The chinese themselves later stopped drinking

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Unformatted text preview: -scented village. Sòchò: In the river breeze The willow trees are clustered. Spring is appearing. Sògi: The sound of a boat being poled Clear in the clear morning light. Shòhaku: The moon! does it still Over fog-enshrouded fields Linger in the sky? Sòchò: Meadows carpeted in frost— Autumn has drawn to a close.31 These poets have skillfully constructed their verses to provide flow and continuity from one link to another by the use of various associative devices: when Sògi, for example, mentions spring, Shòhaku uses the vernal expression “plum-scented”; and when Shòhaku refers to the moon (which is always associated with the fall), Sòchò promptly shifts to the autumntime. Yet, however delightful such devices may be as employed by the Minase masters, their use was indicative of the fact that linked verse, like waka, was becoming excessively restricted by conventions; and in time it too ceased to provide a means for truly creative expression. One of the finest cultural achievements of the medieval age was the tea ceremony (chanoyu). So far as we know, tea was first brought to Japan from China by Buddhist priests in the early ninth century—that is, at the beginning of the Heian period. Tea drinking, which had been elevated to a cultured pastime in China during the T’ang dynasty, became popular at the Japanese court in Kyoto as part of the general enthusiasm in that age for all things Chinese. The drinking of tea also found a place in Buddhist temples, where it was incorporated into various religious rituals. But after the long period of cultural borrowing from China that had begun in the late sixth century came to an end in the mid-ninth century, tea drinking gradually declined and may even have died out in Japan. Tea was reintroduced to Japan from China in the late twelfth century, about the time of the founding of the Kamakura shogunate, by the Zen priest Eisai (also pronounced Yòsai; 1141–1215), founder of the Rinzai The Canons of Medieval Taste 125 sect of Zen. Following the lead of Chinese devotees of tea, Eisai extolled the beverage’s me...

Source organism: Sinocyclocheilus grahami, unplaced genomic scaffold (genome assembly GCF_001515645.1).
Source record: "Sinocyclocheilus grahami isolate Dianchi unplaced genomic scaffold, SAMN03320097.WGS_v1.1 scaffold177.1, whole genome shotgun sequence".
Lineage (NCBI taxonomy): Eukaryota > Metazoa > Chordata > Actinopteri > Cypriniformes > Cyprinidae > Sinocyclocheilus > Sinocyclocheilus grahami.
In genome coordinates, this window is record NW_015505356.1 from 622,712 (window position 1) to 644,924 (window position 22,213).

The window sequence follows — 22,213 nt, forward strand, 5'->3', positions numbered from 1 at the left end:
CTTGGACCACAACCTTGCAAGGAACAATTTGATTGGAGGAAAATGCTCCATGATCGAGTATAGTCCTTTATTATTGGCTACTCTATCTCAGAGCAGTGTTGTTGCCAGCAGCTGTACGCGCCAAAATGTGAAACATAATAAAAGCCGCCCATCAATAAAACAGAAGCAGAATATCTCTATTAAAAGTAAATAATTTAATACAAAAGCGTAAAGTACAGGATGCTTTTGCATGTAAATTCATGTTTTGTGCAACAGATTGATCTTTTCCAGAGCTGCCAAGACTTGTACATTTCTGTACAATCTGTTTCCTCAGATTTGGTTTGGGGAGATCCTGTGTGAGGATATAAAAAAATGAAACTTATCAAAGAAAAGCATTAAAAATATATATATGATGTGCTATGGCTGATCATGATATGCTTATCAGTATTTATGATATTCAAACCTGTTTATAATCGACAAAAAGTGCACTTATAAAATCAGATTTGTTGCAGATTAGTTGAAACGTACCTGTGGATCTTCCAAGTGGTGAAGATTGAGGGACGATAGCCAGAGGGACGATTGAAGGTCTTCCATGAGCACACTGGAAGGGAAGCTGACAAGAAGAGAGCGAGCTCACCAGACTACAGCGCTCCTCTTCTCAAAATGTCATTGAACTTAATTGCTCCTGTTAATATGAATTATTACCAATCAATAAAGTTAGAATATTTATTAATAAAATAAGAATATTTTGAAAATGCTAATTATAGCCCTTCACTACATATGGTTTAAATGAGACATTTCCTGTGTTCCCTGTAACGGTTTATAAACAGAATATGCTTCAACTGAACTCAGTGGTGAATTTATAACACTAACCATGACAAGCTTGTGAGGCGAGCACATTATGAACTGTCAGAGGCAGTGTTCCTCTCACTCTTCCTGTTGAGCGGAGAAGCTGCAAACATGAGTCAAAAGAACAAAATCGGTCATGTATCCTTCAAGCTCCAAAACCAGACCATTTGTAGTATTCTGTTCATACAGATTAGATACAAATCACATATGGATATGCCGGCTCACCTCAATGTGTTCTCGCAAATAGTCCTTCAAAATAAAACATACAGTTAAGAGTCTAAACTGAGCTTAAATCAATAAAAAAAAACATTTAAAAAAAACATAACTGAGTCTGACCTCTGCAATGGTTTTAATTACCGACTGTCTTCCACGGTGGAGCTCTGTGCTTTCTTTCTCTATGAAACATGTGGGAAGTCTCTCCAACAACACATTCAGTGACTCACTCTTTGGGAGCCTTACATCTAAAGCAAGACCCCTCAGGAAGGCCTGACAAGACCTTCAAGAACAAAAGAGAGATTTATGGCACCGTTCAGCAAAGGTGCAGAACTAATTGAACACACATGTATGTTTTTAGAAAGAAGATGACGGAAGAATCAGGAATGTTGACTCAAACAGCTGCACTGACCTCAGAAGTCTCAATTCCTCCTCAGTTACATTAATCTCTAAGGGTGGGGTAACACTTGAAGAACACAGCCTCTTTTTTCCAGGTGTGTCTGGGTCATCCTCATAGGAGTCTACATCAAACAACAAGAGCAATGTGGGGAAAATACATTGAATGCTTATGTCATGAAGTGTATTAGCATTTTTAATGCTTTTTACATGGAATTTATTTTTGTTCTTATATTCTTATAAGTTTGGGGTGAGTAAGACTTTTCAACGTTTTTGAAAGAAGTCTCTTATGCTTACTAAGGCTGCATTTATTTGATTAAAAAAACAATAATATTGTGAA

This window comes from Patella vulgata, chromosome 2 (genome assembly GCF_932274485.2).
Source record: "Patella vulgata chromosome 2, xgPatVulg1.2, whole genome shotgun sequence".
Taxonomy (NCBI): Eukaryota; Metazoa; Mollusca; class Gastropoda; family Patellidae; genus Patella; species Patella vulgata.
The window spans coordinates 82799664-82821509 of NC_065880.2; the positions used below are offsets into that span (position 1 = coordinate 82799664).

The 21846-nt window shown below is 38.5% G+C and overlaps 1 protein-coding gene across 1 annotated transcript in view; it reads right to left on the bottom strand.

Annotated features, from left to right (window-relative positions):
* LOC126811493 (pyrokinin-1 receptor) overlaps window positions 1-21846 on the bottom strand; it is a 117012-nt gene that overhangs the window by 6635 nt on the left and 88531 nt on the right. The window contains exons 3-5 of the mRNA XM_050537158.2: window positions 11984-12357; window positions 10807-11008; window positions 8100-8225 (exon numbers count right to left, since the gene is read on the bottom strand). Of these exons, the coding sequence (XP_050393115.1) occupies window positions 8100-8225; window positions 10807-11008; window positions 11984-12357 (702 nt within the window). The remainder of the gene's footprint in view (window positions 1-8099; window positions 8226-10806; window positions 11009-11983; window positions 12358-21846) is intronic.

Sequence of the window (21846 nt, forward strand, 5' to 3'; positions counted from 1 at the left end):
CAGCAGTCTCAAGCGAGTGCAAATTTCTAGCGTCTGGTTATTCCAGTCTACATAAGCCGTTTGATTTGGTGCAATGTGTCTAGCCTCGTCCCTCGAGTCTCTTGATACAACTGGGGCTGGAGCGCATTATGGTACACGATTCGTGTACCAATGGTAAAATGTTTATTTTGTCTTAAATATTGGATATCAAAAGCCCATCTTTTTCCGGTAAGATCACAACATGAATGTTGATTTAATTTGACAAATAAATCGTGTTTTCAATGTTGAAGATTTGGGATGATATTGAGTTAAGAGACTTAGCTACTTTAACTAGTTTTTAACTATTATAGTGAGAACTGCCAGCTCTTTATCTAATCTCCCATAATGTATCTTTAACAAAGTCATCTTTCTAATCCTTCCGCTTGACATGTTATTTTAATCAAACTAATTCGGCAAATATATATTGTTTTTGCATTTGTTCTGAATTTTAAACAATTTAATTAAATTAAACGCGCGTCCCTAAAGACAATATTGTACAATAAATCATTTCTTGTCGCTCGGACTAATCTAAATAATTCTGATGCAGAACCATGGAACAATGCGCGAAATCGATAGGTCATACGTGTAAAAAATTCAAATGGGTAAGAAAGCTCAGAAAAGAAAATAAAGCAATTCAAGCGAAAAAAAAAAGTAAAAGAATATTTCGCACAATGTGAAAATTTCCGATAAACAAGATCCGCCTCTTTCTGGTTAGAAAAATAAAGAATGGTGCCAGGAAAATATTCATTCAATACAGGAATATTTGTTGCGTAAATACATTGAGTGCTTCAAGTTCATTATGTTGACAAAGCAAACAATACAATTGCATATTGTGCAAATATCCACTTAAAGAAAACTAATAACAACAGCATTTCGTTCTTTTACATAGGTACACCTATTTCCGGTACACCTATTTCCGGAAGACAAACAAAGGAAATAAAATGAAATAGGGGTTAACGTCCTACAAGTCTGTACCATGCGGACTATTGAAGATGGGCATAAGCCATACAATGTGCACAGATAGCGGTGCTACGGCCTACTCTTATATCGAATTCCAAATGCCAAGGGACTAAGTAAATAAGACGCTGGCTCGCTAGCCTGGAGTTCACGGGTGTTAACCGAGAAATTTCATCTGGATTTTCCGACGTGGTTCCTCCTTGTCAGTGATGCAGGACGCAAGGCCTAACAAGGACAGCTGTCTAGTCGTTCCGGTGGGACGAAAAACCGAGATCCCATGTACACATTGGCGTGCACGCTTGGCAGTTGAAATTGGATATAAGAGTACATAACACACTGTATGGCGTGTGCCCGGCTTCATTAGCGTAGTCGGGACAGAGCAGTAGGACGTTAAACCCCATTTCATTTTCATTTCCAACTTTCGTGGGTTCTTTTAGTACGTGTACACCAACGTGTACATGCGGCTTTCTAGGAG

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This note was uploaded on 02/08/2013 for the course ANTH 142 taught by Professor Hans during the Spring '13 term at UBC.

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